Behind the range lies a high capacity battery of 60V 24 Ah with 1440 Wh of energy. It is larger and has more energy-dense 21700 cell batteries. This is a step up from the predecessor, called that of the Eagle One, whose battery was rated at 946 wh and only came with 18650 lithium cells. Both batteries integrate smart battery management systems to ensure that the battery’s life is not compromised. Charge the battery up to capacity can take between 8 and 9 hours, but you can secure another charger, and cut down the charge time to about four to five hours.
We wish all scooters had hydraulic brakes. This doesn’t mean that electric scooters equipped with cable brakes are unsafe or insecure when they come to stopping. Absolutely not. In fact the cable brakes and EABS on Varla Eagle Pro Varla Eagle Pro feature proven braking power that is truly remarkable and very easy to use. Varla One.
The electric scooter stops in 3 meters from an approximate speed that is 15 mph. This performance is in line with that of Vsett 10+. Vsett 10-plus. In addition, the Varla Eagle’s stopping power is superior to Kaabo Wolf King, the Kaabo Wolf King, Kaabo Wolf Warrior X Pro, NAMI Burn-E and Nami BURN-E2.
It’s not as fun to squeeze the cable-actuated levers on the Varla Eagle Pro the way you would do on an electric scooter equipped with hydraulic brakes but the Pro’s mechanical disc brakes do not leave anything to be desired when it comes to performance.
The EABS stops that the brakes aren’t locking up. They are adjustable via the P-settings on the display. They can be adjusted from 0 to 2, where 0 is on an insufficient setting, while 2 refers to a strong setting.
The ride quality is acceptable, but it’s not great. The only thing they don’t discuss when talking about all-terrain e-scooters is that the primary focus should be on off-roading features.
The tubeless pneumatic road tires are great for comfort, particularly when riding offroad. Their tubeless design is perfect for evading pinch flats from rocks. If, however, you’re buying the scooter to ride primarily off city tracks, then it’s better to switch to self-sealing knobby tires. These would automatically double the traction of your scooter, maintain your comfort, and decrease maintenance. Also, thanks to the tires and 17 centimeter clearance on the ground obstructions on the track won’t cause damage to the underdeck
The suspension system feels hard. This Varla Eagle Pro would benefit more from adjustable shocks or adapting the spring to a lower spring rate. But the rigid setup is effective when dealing with large bumps and stops the scooter from falling off. When the tracks are well maintained the suspension can feel a little too bouncy for comfort.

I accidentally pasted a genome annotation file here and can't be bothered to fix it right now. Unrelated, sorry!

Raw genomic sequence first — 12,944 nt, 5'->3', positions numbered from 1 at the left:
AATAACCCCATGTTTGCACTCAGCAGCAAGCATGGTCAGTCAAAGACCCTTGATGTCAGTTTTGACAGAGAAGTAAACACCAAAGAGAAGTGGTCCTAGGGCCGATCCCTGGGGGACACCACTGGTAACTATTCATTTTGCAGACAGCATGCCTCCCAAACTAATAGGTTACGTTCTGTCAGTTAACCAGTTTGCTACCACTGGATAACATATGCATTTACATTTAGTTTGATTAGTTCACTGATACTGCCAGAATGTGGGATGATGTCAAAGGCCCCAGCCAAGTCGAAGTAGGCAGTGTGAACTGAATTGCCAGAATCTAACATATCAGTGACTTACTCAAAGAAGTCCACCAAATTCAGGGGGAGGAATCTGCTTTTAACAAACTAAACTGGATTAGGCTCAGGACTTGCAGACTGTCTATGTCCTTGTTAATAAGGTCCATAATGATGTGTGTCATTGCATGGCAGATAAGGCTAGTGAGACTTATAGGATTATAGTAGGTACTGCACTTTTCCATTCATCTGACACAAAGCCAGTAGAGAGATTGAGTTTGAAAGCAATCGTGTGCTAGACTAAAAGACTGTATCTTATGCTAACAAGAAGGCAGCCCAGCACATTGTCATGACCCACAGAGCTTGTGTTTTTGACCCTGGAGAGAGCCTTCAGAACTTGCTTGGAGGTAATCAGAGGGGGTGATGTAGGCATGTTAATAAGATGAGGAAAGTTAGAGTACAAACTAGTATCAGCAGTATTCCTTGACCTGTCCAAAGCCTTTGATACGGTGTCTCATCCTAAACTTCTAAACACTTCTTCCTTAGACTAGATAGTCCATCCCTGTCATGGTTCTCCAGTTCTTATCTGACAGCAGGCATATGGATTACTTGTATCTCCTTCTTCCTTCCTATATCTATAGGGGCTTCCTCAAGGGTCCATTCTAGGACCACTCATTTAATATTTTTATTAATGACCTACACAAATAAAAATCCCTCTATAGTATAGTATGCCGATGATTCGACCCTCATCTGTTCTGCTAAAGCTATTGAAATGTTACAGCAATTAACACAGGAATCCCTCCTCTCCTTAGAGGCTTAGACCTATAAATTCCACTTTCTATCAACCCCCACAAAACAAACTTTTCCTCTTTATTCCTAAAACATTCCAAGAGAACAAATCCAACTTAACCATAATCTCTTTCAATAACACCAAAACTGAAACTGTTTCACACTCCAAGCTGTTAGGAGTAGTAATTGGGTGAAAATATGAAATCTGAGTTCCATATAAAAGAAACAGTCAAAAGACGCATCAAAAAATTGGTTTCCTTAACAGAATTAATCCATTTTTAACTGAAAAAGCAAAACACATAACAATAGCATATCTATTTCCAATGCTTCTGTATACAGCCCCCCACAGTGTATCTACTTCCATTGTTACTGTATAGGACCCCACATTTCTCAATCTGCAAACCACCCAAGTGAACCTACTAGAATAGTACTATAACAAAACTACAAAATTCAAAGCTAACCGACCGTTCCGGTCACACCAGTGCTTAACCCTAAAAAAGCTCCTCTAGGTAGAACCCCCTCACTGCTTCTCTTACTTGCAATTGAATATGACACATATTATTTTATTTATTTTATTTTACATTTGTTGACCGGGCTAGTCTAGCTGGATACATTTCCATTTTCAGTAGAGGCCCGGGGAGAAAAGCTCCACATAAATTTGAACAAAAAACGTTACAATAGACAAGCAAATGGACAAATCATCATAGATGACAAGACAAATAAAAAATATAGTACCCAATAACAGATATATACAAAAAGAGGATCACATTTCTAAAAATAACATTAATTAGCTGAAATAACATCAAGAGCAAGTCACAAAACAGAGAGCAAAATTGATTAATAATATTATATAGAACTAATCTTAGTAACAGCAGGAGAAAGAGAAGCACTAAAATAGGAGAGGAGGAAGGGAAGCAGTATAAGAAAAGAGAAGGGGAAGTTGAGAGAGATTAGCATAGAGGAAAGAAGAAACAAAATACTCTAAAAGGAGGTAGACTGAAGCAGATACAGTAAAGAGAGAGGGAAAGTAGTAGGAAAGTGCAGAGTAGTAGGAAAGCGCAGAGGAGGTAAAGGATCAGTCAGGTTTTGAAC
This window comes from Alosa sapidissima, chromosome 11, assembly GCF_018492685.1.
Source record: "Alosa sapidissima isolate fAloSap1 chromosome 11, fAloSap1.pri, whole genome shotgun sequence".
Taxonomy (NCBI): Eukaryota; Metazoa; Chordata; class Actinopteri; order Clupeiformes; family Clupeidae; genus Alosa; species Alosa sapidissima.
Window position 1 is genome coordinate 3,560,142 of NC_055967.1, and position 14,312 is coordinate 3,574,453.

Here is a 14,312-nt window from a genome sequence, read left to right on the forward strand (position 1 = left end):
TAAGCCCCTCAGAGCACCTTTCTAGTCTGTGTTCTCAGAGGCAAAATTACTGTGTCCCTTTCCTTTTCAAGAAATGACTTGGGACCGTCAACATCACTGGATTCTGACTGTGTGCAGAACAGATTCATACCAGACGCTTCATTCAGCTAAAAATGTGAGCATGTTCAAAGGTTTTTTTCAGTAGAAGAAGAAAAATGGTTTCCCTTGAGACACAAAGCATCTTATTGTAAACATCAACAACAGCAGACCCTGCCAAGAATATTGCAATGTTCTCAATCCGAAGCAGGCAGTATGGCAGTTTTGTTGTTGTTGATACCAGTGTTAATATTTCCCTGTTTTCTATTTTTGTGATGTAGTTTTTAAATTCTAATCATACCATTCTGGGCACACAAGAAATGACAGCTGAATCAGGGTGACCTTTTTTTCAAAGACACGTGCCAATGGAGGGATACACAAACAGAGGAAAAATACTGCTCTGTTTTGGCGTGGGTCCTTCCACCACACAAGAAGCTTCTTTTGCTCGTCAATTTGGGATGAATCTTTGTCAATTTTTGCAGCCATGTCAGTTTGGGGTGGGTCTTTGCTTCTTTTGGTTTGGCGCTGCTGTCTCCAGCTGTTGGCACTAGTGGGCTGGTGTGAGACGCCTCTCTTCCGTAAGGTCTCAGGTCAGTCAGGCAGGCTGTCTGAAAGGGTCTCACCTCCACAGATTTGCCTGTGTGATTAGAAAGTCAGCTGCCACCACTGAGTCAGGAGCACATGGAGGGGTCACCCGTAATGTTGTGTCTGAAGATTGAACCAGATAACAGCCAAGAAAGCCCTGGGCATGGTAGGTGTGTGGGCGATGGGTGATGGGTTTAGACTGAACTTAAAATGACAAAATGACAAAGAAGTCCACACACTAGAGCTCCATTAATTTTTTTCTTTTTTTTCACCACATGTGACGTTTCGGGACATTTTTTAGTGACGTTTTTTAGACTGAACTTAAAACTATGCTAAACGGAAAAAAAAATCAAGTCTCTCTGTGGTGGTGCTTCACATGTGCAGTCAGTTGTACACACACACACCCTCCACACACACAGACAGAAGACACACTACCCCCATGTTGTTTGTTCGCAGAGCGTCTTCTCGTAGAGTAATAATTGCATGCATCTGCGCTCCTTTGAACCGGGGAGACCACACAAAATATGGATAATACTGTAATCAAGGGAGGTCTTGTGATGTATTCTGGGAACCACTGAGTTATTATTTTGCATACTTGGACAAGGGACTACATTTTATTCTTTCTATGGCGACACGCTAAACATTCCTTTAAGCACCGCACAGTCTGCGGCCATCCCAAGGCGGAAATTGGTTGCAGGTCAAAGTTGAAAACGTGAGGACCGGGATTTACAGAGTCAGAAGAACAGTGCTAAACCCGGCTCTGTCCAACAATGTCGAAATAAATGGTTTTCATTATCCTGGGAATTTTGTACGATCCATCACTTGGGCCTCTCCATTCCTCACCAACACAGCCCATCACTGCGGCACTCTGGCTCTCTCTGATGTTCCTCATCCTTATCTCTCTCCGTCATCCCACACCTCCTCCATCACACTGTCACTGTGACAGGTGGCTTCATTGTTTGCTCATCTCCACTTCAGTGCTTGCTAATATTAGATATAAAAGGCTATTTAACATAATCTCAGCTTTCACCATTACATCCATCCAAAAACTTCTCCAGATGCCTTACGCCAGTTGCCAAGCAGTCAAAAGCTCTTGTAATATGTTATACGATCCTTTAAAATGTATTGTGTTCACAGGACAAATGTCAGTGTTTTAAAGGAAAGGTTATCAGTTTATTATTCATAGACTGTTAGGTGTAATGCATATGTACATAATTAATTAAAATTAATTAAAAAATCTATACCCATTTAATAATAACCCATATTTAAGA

It is also equipped with a steering damper. Eagle Pro also comes with a built-in steering damper. When driving at high speeds along straight tracks users will enjoy excellent stability. At top speed the stability isn’t as good as the stability offered by dual stem monsters such as the Wolf King GT but rather appears to be a Dualtron Thunder or Nami Burn with a steering damper installed. The downside is that the damper on the steering also implies that the riders will have to push harder on the handlebars when trying to negotiate turns.
The deck is yet another area to be concerned about. It is too short and, due to the lack of usable deck real estate, riders are constantly forced to place the back foot on the footrest that isn’t ergonomically designed. The bright side is the Varla Eagle Pro compensates for a poor stance with a well-laid-out cockpit that is easy to use. It’s designed to provide comfort and user-friendliness. Its controls have been also ergonomically designed and compliment the clear, large 9 centimeter display.
Overall, with the heavy steering feel as well as the sporty riding posture, and the intense acceleration, the Eagle One Pro is exhilarating to ride, but it can also be a bit of a workout when you’re racing hard.
What Makes the Pro Version Different From Eagle One
- There were significant changes that Varla did to the original Eagle One to get the Pro. Here are a few of the major variations:
- The Pro is said to have a faster top speed at 45 mph while the original Eagle One has a manufacturer-cited top speed of 40 mph. There’s not much difference.
- The Pro has 1440 Wh of battery and the Eagle One’s battery is rated 946 Wh. There’s a 52% difference which translates into better mileage for the Pro.
- The Pro’s tires were upgraded to a larger 11 inches air tubeless, compared to the Eagle Ones 9.8 inch pneumatics.
- The Eagle One only weighs 77 pounds, while the Pro weighs 90 lbs
- The Pro features a unique, large 3,5 inches central display The Eagle One comes with a small display and the LCD with a finger-tweaker.
- The Pro introduced an NFC card to lock and unlocking the scooter.
- The Eagle Pro has larger dimensions than the Eagle One. Varla One.